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Speed Limiters Will be Heading Down Under

Those driving trucks will already be all too familiar with speed limiters, but it looks like the rest of us could well be confronted by the same prospect. You see, the European Union earlier this year sought to introduce new legislation that would make it mandatory for new cars to come with a series of safety aids previously deemed optional.

Some of these measures would be no surprise to Australian drivers. The likes of autonomous emergency braking and lane departure warning are slowly becoming more commonplace in the latest vehicles. Other features however, would be raising a few eyebrows.

Take alcohol interlock installations for example. Many Aussies would view these as much a punitive measure and infringement of our rights, than a precautionary safety aid – even though it could go some way to reduce alcohol related road trauma. And then you have speed limiters. While in theory the premise that speed kills has been discussed extensively, there is argument in some quarters that this type of intervention might not have the desired impact.

 

What’s happening

Changes are not expected to unfold for some time, however the leading indicator will be the European market. With legislation set to come into effect in May 2022 – and 2024 for vehicles already on sale – it provides manufacturers and motorists with ample time to facilitate the changes.

The Europeans aren’t going it alone mind you. They’re actually taking heed of the suggestions being put forward by the United Nations, which is surprisingly taking a lead in this area by putting forward a proposal for such technology.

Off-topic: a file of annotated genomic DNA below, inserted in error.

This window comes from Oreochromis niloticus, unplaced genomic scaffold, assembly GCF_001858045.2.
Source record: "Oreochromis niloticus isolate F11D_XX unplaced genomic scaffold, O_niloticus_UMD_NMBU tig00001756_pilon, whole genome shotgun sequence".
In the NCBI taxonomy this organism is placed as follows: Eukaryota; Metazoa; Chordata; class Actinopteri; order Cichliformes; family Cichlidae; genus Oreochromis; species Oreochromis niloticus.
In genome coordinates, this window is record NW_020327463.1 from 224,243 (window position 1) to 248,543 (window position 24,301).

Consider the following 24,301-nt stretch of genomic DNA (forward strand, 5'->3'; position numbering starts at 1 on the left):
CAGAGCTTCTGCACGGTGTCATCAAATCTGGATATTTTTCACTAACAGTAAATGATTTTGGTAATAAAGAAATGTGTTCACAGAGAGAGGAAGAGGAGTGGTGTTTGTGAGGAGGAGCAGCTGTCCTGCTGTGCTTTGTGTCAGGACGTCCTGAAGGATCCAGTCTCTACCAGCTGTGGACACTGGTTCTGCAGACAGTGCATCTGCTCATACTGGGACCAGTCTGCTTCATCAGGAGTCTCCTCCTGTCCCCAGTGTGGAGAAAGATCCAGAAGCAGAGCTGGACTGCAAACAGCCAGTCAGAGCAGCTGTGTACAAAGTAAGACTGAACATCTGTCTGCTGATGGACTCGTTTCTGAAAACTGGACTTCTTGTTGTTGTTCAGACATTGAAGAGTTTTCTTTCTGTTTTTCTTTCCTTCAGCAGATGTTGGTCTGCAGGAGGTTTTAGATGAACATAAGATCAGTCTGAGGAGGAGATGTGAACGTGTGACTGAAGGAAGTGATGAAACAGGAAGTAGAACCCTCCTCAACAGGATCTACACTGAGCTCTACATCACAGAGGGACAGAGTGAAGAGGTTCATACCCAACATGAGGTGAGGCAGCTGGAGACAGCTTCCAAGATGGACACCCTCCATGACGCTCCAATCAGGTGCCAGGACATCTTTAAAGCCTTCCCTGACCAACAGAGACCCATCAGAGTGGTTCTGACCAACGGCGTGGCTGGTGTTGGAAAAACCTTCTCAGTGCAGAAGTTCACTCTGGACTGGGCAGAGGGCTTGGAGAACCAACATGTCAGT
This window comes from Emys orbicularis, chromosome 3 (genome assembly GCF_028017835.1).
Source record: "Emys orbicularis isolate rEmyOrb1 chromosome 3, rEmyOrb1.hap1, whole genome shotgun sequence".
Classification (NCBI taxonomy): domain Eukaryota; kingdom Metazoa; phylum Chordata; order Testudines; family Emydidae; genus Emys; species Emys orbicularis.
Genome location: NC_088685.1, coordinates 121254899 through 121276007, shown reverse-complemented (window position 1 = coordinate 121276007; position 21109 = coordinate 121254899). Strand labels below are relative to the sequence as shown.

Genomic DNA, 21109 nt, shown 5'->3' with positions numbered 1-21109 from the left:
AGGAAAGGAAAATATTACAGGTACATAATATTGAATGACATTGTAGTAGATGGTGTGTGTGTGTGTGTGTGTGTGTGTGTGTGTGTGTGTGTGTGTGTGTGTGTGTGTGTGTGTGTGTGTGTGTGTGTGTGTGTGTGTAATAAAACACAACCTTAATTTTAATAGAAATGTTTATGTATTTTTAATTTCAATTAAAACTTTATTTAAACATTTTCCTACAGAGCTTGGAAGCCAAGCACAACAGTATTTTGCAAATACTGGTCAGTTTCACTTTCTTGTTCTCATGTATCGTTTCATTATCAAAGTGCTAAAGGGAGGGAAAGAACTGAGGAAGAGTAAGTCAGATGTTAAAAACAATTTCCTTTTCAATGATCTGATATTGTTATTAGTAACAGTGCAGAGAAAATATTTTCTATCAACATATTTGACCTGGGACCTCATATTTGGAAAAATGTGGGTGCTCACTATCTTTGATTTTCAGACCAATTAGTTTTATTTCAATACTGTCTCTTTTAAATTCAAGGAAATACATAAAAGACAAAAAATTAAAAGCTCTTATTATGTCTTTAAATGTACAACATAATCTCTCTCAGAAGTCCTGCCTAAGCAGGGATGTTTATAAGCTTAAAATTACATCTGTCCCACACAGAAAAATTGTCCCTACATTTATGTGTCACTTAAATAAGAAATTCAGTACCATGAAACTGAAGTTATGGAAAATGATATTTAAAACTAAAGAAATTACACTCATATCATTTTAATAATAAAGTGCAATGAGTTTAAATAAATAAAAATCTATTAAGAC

By now you’re probably thinking, so what, Australia has its own road rules and governance initiatives in place. That may be the case, but we are part of a working group helping the UN tackle this ‘issue’. Let’s also not forget that shared testing practices are common between jurisdictions, as is the case with ANCAP and EuroNCAP. This extends to the mandatory inclusion of AEB and lane-departure warning for a 5-star safety score.

Behind the scenes, what you may not also be aware of is an initiative that ANCAP has been undertaking for some time. They have been engaging in telemetry to assess the accuracy of speedometers in new cars. The thing is, one barrier standing in their way is provisions in the law permitting manufacturers to calibrate speedometers as much as 10 per cent higher than your actual driving speed. On top of this, speed sign recognition and GPS precision are hardly foolproof.

Aside from the concerning implications this sort of technology could have during overtaking conditions, particularly in rural areas, and the regulatory overreach that will aggravate many road users, something else is clear. Speed is a definite factor in accidents, but we already have a variety of initiatives to tackle this. Even if we become compelled to follow in the EU’s footsteps, as it appears will be the case, we’re certainly nowhere near ready. http://credit-n.ru/offers-zaim/bistrodengi-zaymi-online-nalichnymi.html

3 comments

  1. Albert says:

    10 years ago we owned a Renault van fitted standard with a driver variable speed limiter. It was great: They should be standard on all vehicles. Simply set the maximum speed you want to travel according to road rules and that’s it. No risk of being distracted and creeping over the limit. And yes, there was an emergency override. Just floor the go pedal.

    October 24th, 2019 at 1:22 pm

  2. BRIAN DAVID PEET says:

    What about a device that stops mobile phones being used ia vehicle

    October 24th, 2019 at 4:28 pm

  3. Drug and Alcohol Detectors Could be in All Future New Cars says:

    […] on the heels of speed limiters, which look set to become a standard item in the not too distant future, government officials are […]

    December 19th, 2019 at 5:25 pm